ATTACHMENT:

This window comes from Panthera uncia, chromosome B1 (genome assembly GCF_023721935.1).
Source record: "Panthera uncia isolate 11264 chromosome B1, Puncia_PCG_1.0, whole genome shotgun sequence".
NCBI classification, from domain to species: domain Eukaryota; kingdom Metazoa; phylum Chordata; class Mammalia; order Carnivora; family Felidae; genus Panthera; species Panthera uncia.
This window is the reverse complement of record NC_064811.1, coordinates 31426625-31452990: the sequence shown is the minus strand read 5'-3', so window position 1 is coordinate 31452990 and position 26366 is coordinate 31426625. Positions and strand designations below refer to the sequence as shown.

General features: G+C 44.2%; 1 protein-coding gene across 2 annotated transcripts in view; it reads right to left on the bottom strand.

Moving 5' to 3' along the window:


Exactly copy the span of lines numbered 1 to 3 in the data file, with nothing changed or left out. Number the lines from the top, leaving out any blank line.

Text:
This window comes from Panthera uncia, chromosome B1 (genome assembly GCF_023721935.1).
Source record: "Panthera uncia isolate 11264 chromosome B1, Puncia_PCG_1.0, whole genome shotgun sequence".
NCBI classification, from domain to species: domain Eukaryota; kingdom Metazoa; phylum Chordata; class Mammalia; order Carnivora; family Felidae; genus Panthera; species Panthera uncia.